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Buffalo Currants



Buffalo Currants are small berries, pea-sized though occasionally larger, with glossy, brownish-purple skin.

The bushes they grow on will be bush 4 to 6 feet (1.2 to 1.8 metres) tall, spreading out 2 to 3 feet (about a metre.)

The weeping branches bend almost all the way to the ground with small, greyish-green leaves that turn yellowish-orange in the fall.

The bushes are self-fertile. They produce many fragrant yellow flowers with a smell reminiscent of cloves.

The weeping branches make fruit hard to spot inside the bush.

The ripe berries can be left on the bush for up to 2 months.

Cooking Tips

The berries can be eaten raw or cooked, but because their flavour is quite bland, people often mix them with other kinds of berries to improve the flavour.

They can be used for jams, jellies, juice, syrups, wine, etc.



History Notes

Native to North American prairies. The fruit appears to have first been identified for classification in Iowa in the 1890s.

Berries

Açaí Berries; Akala Berries; Aronia Berries; Baba Berries; Barberries; Berries; Bilberries; Black Currants; Black Gooseberries; Blueberries; Buffalo Currants; Bumbleberries; Cape Gooseberries; Cloudberries; Cranberries; Devil Spits Day; Egton Bridge Gooseberry Show; Elderberries; Garden Huckleberries; Gooseberries; Haw Flakes; Hawthorne Berries; Huckleberry; Hudson Bay Currants; Jostaberries; Lingonberries; Mulberries; Otaheite Gooseberry; Raspberries; Red Currants; Saskatoon Berries; Sea Buckthorn; Serendipity Berries; Strawberries; Sunberries; Tayberries; Thimbleberries; Ugni; Waimate Berries; White Currants; Wineberries; Wonderberries; Worcesterberries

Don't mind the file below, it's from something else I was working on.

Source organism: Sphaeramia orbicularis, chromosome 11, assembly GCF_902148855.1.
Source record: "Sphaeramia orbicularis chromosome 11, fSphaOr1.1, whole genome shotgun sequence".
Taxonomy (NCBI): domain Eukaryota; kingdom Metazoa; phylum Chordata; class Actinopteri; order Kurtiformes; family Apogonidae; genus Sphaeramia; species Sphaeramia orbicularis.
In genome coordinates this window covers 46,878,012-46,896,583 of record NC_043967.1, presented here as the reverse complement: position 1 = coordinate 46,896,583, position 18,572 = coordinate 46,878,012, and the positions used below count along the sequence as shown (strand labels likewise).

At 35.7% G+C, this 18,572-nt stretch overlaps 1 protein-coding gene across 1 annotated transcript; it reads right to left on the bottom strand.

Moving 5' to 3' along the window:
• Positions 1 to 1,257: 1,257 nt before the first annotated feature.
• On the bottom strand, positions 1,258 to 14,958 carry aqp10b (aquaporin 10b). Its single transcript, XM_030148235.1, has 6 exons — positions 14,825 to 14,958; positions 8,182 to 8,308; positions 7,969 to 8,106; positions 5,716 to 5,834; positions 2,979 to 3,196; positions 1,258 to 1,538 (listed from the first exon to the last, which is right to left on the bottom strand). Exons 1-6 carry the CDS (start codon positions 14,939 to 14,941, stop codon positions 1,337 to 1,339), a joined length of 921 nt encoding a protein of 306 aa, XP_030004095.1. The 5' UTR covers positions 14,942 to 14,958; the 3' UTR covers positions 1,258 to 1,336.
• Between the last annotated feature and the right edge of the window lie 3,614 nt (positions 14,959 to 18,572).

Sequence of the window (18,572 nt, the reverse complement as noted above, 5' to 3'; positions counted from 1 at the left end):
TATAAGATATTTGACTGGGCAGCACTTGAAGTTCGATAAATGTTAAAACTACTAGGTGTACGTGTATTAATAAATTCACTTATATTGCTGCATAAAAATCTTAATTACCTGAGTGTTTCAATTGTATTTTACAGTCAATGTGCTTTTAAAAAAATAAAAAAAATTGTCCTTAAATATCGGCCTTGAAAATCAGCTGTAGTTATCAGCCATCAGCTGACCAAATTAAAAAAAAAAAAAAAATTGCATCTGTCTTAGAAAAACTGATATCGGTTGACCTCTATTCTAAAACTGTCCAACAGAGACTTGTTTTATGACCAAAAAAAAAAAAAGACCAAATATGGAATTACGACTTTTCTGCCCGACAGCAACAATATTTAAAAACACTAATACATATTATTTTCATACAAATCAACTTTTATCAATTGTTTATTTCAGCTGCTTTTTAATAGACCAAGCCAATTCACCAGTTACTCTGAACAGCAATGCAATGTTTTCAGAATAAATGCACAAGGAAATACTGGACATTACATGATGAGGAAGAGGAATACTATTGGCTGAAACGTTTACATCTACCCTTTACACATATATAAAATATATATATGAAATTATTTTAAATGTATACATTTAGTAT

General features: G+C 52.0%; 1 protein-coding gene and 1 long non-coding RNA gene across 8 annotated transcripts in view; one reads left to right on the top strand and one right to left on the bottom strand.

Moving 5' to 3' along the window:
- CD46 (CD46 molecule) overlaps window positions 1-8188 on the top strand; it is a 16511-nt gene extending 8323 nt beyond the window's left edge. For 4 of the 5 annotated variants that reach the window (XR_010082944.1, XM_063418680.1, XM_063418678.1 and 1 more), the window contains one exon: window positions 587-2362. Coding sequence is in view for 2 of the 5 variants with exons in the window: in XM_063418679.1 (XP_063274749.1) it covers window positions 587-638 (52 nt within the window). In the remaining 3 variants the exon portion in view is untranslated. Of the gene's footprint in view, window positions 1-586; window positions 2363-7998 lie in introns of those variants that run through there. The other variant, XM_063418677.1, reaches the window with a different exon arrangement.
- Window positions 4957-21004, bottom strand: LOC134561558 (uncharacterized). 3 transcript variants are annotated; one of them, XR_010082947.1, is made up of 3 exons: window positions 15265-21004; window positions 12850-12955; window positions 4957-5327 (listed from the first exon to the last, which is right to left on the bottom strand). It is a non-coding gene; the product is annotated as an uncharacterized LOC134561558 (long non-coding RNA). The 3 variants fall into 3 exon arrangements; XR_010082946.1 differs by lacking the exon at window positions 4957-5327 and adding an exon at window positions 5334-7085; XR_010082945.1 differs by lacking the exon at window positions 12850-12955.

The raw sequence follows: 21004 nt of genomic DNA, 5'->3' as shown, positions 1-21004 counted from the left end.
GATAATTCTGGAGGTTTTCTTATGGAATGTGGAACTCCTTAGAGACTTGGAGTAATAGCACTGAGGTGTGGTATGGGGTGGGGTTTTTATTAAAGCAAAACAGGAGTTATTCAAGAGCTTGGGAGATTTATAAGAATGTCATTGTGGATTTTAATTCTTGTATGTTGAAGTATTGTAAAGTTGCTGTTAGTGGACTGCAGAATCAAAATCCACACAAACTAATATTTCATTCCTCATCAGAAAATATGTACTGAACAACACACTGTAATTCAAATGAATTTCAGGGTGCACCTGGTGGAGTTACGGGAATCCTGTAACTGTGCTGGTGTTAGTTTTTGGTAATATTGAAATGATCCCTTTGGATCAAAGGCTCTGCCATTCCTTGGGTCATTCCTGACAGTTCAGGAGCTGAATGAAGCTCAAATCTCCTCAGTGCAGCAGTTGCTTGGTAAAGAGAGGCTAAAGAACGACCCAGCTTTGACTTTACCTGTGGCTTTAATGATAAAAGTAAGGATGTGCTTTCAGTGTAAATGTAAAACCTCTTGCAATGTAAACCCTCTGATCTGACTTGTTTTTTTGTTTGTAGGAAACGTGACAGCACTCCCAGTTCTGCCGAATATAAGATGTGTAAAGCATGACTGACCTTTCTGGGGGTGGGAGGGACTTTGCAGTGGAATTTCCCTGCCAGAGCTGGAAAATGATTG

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Also called:

Crandal Berries; Ribes aureum (Scientific Name)

Citation

Oulton, Randal. "Buffalo Currants." CooksInfo.com. Published 10 July 2005; revised 04 September 2007. Web. Accessed 12/14/2017. <http://www.cooksinfo.com/buffalo-currants>.

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